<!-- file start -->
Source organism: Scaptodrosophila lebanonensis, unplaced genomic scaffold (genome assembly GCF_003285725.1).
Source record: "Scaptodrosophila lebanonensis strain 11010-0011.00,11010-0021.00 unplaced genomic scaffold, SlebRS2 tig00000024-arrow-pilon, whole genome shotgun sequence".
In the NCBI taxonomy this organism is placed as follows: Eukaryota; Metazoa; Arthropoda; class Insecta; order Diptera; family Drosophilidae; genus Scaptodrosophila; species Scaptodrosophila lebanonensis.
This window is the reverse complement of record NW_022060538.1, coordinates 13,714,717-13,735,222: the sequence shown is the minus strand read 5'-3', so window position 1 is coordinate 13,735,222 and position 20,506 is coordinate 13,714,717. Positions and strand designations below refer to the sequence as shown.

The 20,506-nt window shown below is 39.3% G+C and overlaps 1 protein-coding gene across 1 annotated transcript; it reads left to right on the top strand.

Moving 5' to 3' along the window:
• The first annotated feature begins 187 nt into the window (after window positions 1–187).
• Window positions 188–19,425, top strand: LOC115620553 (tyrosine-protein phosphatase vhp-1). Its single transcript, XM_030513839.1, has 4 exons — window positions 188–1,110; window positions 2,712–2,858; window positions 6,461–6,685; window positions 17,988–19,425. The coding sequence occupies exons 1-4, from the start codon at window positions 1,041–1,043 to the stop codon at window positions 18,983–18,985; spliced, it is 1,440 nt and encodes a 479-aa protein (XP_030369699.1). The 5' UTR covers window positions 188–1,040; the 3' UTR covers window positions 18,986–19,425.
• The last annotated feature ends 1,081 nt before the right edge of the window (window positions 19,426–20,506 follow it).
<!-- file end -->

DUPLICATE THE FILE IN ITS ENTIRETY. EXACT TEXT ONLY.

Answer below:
Source organism: Scaptodrosophila lebanonensis, unplaced genomic scaffold (genome assembly GCF_003285725.1).
Source record: "Scaptodrosophila lebanonensis strain 11010-0011.00,11010-0021.00 unplaced genomic scaffold, SlebRS2 tig00000024-arrow-pilon, whole genome shotgun sequence".
In the NCBI taxonomy this organism is placed as follows: Eukaryota; Metazoa; Arthropoda; class Insecta; order Diptera; family Drosophilidae; genus Scaptodrosophila; species Scaptodrosophila lebanonensis.
This window is the reverse complement of record NW_022060538.1, coordinates 13,714,717-13,735,222: the sequence shown is the minus strand read 5'-3', so window position 1 is coordinate 13,735,222 and position 20,506 is coordinate 13,714,717. Positions and strand designations below refer to the sequence as shown.

The 20,506-nt window shown below is 39.3% G+C and overlaps 1 protein-coding gene across 1 annotated transcript; it reads left to right on the top strand.

Moving 5' to 3' along the window:
• The first annotated feature begins 187 nt into the window (after window positions 1–187).
• Window positions 188–19,425, top strand: LOC115620553 (tyrosine-protein phosphatase vhp-1). Its single transcript, XM_030513839.1, has 4 exons — window positions 188–1,110; window positions 2,712–2,858; window positions 6,461–6,685; window positions 17,988–19,425. The coding sequence occupies exons 1-4, from the start codon at window positions 1,041–1,043 to the stop codon at window positions 18,983–18,985; spliced, it is 1,440 nt and encodes a 479-aa protein (XP_030369699.1). The 5' UTR covers window positions 188–1,040; the 3' UTR covers window positions 18,986–19,425.
• The last annotated feature ends 1,081 nt before the right edge of the window (window positions 19,426–20,506 follow it).